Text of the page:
Reading the article, the writer makes a leap that doesn't really hold up: Simon drew on the Detectives as characters for a drama, not as paragons of Police-work. At least, I never saw these characters as anything but compromised.
I think I hated this aspect of the article. It should have just been about how fucking corrupt the BPD were/are - but I get that the tie-in to Simon probably makes sense in a get-eyes-on-this kinda way. (Adnan Sayed also is a victim (likely) of the BPD's malfeasance.)
posted by From Bklyn at 11:41 AM on January 13 [10 favorites]


Shows like Homicide and The Wire humanize the agents of state violence, and I think that's morally reprehensible.
posted by Faint of Butt at 11:47 AM on January 13 [5 favorites]


I got about halfway through Simon's book Homicide. Simon is a great writer. But I just couldn't stick with the dour and broken view of humanity that the detectives end up with because of their careers.

I tried to see what empathy I could have by watching Jim Can't Swim and other interrogation videos. I had to stop because I couldn't even imagine what life is like doing that day in day out.

Simon wrote about it a bit:

In an email, Simon wrote that he would now reconsider his skepticism about the likelihood of wrongful convictions: “I minimized the chance of an investigative or prosecutorial error — never mind purposed misconduct — making it all the way to a jury and conviction; that chance is more substantial than I once believed.”

— never mind purposed misconduct — is a beeg never mind.
posted by NoThisIsPatrick at 11:59 AM on January 13


Read through the article. Found the quote of actual Landsmen disturbing, where he says he never had a bad day on the job during his time at BPD, in light of how he's described strongarming witnesses, etc.

But when watching "The Wire," guess I never felt anyone on the show was at all admirable, but could see people glorifying individuals on both sides due to swagger/ influence/ power/ getting results. Sometimes I'll read through YouTube comments who speak about some of the kingpins with great respect due to the power they wielded and the fear they inspired.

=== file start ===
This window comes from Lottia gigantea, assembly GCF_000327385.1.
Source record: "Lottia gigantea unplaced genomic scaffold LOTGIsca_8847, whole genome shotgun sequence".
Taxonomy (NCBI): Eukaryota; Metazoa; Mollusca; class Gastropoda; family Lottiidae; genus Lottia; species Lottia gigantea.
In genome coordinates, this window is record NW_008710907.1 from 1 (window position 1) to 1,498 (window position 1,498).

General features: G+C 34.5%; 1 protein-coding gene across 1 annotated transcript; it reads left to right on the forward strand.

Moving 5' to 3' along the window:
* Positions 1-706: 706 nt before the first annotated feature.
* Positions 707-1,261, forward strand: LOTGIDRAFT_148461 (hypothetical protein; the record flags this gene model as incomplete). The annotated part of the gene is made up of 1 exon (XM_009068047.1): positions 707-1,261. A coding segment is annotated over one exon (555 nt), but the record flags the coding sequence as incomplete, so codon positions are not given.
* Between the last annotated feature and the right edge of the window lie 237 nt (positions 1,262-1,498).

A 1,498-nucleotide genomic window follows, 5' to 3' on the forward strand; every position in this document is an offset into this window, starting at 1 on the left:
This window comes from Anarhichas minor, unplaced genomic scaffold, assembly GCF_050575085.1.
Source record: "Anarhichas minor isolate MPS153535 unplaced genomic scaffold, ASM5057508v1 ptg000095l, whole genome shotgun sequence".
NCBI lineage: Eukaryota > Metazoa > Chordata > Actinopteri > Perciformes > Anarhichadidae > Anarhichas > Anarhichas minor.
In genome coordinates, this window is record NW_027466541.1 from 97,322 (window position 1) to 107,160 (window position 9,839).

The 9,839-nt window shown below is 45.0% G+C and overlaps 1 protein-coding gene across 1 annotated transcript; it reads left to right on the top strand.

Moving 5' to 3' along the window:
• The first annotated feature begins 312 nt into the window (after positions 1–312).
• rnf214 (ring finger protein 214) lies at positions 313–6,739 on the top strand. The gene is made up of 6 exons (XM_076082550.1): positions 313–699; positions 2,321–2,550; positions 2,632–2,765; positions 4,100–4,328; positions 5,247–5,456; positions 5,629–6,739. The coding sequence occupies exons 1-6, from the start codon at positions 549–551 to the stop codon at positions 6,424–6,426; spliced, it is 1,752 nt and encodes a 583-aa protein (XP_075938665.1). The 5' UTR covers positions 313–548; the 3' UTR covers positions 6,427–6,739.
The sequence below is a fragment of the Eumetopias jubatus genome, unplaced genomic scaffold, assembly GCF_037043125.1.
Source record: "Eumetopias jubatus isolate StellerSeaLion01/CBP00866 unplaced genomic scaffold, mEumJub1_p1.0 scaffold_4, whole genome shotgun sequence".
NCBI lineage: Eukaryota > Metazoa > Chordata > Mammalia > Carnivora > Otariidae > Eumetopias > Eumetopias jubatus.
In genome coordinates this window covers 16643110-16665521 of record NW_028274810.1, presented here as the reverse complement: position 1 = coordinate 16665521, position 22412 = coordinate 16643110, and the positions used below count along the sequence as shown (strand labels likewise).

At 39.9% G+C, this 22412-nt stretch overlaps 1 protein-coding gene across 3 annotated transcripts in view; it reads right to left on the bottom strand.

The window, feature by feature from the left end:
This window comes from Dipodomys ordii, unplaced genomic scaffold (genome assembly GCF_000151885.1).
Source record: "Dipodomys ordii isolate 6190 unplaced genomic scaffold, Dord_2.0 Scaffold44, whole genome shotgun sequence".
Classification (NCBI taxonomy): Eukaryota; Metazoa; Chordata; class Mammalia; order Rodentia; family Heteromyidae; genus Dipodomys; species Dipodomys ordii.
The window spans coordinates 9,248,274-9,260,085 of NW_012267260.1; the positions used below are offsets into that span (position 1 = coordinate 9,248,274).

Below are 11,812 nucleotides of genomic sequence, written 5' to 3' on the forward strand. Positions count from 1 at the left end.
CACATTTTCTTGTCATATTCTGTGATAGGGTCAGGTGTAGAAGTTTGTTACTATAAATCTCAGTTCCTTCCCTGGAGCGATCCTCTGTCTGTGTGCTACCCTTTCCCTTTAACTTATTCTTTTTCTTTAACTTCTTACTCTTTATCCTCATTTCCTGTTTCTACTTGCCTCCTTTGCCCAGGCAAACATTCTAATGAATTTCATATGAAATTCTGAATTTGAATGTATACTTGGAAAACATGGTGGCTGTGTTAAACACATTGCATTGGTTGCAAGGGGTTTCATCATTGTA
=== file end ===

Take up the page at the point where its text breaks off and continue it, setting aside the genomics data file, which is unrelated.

Just stating that as the flipside to the portrayals in The Wire. Not only do some cops get glorified, but so do some of the drug dealers who are destroying their entire communities just to get a chance to wear the crown.

Even Nick Sobotka is sometimes viewed upon as "capable" and therefore a "worthy player" of The Game, as opposed to Ziggy being often sneered upon for being annoying (while once in a while you'll read someone's take that he's a boy seeking his father's affection, as the root cause of him acting out like a man child – which isn't pleasant to watch but feels honest).

I don't take The Wire as gospel truth, per se, but for me it revealed an inner selfishness in all the cops, who ultimately do it to be right, get paid + promoted, project their aggression, and try to go after vainglory for their own personal itches. Very little about their motives seemed to be about justice, service, protecting people, etc.

The article was tough to read but well written, though. Did make me want to see David Simon tackle these aspects of police corruption in a more pointed way, and glad to hear he may be doing just that soon enough.
posted by room9 at 12:04 PM on January 13 [2 favorites]


Honestly, the best "cop show" to radicalize me was The Shield - it starts out with the one "corrupt team" but goes on to show how the whole department is corrupt, and how the "corrupt team" is the concentrated result of that corruption.

It's not perfect, for sure, there are still cops held up as "the good ones", but it also shows an _awful lot_ of "the good ones" being turned into bastards as the show goes on.
posted by Imperfect at 12:17 PM on January 13 [4 favorites]


Very little about their motives seemed to be about justice, service, protecting people, etc.


The Wire's school season was something of an exception to this. There were three separate plotlines showing Carver, Prez and Colvin each trying to help a kid find a decent life rather than being trapped on the streets. Two out of three of them failed because of the broken system around them, but their motives were good.

I think that's the real theme of The Wire really: just how broken the system is. The five seasons together pursued this theme not just through cops and corner boys, but also through the school system, city politics and the global economy.
posted by Paul Slade at 12:31 PM on January 13 [11 favorites]


Shows like Homicide and The Wire humanize the agents of state violence, and I think that's morally reprehensible.

OK but like...you know that they are, actually, like...humans, right? Shitty, corrupt humans but also actually humans.

I feel like this comment is going to go badly but I'm also pretty committed to not excising entire categories out of humanity really for any reason.
posted by We put our faith in Blast Hardcheese at 1:19 PM on January 13 [31 favorites]


OK but like...you know that they are, actually, like...humans, right? Shitty, corrupt humans but also actually humans.

And it is morally reprehensible to center their humanity in the context of their actions as abusive, violent agents of a racist state.
posted by Rock 'em Sock 'em at 1:40 PM on January 13 [4 favorites]